We first heard the term last summer. Mary Jo Foley posted on some possible new names for Live Search, including Kumo, which has led us on quite a little goose chase over the past months, one that doesn’t appear to be quite over yet.
Yesterday we posted on a “tweet” from the Live Search team:
In case you’re wondering, Kumo is only the test name for our forthcoming update. We think you’re going to like it.
..and got a couple of comments and saw quite a few more tweets and posts on how Kumo “was just a test name”. But our digging last summer and fall showed that Microsoft had not only registered multiple Kumo domain names (kumo.com, kumo.it, kumo.co.uk, kumo.se), but had applied for a trademark on the name.
Now anyone with 8 bucks can register a domain name (although if Kumo was only going to be an internal code name, why bother?). However the trademark is a little bit of a different story. Without getting into all the details (although they’re laid out in the trademark application files), there are 3 active trademark applications for Kumo: Microsoft’s, a guy from Venezuela (who filed 2 days after Mary Jo’s story came out, and seems to have quite a history of domain squatting, but that’s a different story), and a digital video camera maker.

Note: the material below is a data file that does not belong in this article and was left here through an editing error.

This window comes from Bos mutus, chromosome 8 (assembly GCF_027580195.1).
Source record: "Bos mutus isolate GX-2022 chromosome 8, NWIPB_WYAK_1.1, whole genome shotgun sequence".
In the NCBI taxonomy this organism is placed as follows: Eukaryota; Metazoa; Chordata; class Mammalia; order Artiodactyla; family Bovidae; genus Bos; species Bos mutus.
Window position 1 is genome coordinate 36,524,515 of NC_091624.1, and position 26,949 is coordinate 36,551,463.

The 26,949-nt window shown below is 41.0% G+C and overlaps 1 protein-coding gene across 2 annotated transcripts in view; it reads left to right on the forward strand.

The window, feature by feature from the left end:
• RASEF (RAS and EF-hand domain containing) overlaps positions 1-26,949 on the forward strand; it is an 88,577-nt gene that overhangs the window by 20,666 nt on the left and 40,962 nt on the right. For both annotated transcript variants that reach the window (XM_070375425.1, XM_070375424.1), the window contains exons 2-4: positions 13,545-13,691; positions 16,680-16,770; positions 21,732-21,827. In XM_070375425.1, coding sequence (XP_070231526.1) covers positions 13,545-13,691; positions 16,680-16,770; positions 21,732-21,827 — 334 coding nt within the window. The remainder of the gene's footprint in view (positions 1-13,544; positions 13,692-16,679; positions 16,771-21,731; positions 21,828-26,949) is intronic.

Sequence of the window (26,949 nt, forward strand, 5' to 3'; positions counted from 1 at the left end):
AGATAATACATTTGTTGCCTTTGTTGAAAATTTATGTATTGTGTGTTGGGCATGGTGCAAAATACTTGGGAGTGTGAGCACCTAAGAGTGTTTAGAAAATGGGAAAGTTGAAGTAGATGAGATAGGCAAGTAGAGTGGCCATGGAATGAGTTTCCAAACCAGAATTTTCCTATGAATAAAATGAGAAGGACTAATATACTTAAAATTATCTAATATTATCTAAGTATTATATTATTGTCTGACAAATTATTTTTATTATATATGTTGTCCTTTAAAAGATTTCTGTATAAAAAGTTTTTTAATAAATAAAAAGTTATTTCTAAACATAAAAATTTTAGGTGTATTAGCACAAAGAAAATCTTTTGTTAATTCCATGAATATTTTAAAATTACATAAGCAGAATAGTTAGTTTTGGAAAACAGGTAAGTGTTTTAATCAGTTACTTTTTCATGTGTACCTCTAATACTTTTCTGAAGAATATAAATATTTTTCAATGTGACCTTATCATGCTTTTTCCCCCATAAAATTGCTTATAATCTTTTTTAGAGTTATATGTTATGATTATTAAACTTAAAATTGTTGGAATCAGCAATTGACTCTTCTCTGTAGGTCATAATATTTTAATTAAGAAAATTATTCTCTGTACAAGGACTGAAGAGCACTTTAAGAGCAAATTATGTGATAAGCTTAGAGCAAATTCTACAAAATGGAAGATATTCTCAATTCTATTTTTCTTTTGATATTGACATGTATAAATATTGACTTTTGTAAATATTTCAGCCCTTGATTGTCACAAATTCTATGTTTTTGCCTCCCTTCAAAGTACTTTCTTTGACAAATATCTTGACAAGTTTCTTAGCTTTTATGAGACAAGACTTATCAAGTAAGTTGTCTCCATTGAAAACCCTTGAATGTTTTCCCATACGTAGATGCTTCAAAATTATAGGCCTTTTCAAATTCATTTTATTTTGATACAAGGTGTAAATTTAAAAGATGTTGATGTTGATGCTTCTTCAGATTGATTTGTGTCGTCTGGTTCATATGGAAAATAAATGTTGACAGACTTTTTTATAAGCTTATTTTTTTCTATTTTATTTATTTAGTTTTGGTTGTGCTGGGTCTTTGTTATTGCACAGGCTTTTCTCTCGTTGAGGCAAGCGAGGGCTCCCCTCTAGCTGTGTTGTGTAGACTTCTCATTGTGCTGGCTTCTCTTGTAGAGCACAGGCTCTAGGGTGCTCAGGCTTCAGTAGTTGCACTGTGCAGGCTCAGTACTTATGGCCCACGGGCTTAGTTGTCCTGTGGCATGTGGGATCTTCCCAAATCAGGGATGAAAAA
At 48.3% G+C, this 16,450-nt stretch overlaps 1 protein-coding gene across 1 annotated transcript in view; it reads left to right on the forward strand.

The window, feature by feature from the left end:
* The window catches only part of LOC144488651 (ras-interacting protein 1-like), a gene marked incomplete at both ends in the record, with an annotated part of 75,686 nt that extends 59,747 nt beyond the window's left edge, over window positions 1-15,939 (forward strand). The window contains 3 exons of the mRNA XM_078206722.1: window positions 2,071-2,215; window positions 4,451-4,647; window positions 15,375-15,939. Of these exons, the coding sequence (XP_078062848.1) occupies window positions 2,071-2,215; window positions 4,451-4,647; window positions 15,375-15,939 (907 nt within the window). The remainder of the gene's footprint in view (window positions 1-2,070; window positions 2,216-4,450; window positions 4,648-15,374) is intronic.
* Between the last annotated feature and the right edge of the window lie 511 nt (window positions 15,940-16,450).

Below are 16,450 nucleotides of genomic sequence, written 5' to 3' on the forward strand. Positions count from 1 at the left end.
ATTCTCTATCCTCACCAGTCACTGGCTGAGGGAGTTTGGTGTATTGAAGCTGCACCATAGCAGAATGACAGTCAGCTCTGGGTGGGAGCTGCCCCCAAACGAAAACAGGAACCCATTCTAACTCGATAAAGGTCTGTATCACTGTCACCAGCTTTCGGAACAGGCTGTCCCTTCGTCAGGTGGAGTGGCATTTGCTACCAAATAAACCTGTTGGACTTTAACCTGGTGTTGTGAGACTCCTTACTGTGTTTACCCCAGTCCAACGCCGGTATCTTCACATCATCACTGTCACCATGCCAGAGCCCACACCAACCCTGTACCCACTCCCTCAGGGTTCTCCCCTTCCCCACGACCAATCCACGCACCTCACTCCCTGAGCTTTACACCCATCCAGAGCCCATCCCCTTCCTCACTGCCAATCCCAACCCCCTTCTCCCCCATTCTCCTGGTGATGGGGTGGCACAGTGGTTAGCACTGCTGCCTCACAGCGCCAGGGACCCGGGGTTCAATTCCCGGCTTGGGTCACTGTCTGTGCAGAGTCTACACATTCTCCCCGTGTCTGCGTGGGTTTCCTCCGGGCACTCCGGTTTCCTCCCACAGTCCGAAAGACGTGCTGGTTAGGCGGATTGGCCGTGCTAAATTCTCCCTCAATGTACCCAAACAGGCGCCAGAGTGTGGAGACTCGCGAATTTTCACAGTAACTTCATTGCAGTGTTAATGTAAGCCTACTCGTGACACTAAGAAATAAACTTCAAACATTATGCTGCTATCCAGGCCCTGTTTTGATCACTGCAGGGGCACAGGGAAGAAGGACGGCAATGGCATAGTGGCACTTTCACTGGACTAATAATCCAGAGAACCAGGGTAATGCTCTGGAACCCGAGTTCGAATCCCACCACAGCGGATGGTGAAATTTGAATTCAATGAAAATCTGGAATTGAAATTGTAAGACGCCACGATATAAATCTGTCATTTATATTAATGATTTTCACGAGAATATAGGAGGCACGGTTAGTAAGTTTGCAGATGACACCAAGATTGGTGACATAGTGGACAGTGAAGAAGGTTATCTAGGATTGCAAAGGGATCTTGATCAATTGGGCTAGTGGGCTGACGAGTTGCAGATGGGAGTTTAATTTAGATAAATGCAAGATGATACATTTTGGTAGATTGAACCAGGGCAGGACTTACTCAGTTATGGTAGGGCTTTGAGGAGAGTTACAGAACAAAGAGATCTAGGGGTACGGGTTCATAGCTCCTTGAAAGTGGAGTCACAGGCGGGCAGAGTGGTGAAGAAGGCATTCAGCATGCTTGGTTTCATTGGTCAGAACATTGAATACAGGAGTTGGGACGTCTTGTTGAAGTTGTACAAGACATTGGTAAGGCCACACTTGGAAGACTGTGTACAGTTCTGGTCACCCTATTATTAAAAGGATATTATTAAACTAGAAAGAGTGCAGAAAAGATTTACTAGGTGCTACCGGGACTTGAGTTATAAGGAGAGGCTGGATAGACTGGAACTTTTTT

Discounting the Venezuelan for the sake of the story, it seems as the USPTO came back to Microsoft in February, saying that it looked to them like the camera maker beat them by 6 days (Dec. 2 vs Dec. 8). However Microsoft apparently had a filing in South Africa on June 18th of last year that they’re pulling out of their back pocket, and saying:
As to the potential citation of application Serial No. 77542283 filed August 8, 2008, Applicant notes that the effective date of the present application is its convention priority date of June 18, 2008. Thus, Applicant’s application is prior to the potential citation and Applicant’s application should be cited against Serial No. 77542283, not vice versa.
That happened on March 4th. OK still, kind of fun in a geeky sort of way, but what really stood out was this little bit among some clarification requested by the trademark officer, specifically Section 1(b):
Applicant intends to rely solely on its intent to use basis under Section 1(b), while retaining its Section 44(d) priority date. (…)
Filing Basis: Section 1(b), Intent to Use: The applicant has a bona fide intention to use or use through the applicant’s related company or licensee the mark in commerce on or in connection with the identified goods and/or services as of the filing date of the application. (15 U.S.C. Section 1051(b)).
So in this filing, dated March 9, 2009, Microsoft has stated a “bona fide intention to use…the mark in commerce”. Now (do we really even need to tell you this?) we’re not lawyers, but that sounds to us like a lot more than Kumo being a “test name”.
Does this prove that Kumo will be the new brand name for Search? Of course not. Did the trademark messiness get Microsoft to back off the Kumo name? Who knows? (not us). All it seems to show is that at one time, and as recently as 9 days ago, Kumo seems to have been a lot more than just a “test name”. That, and reading trademark applications can be fun! Who knew?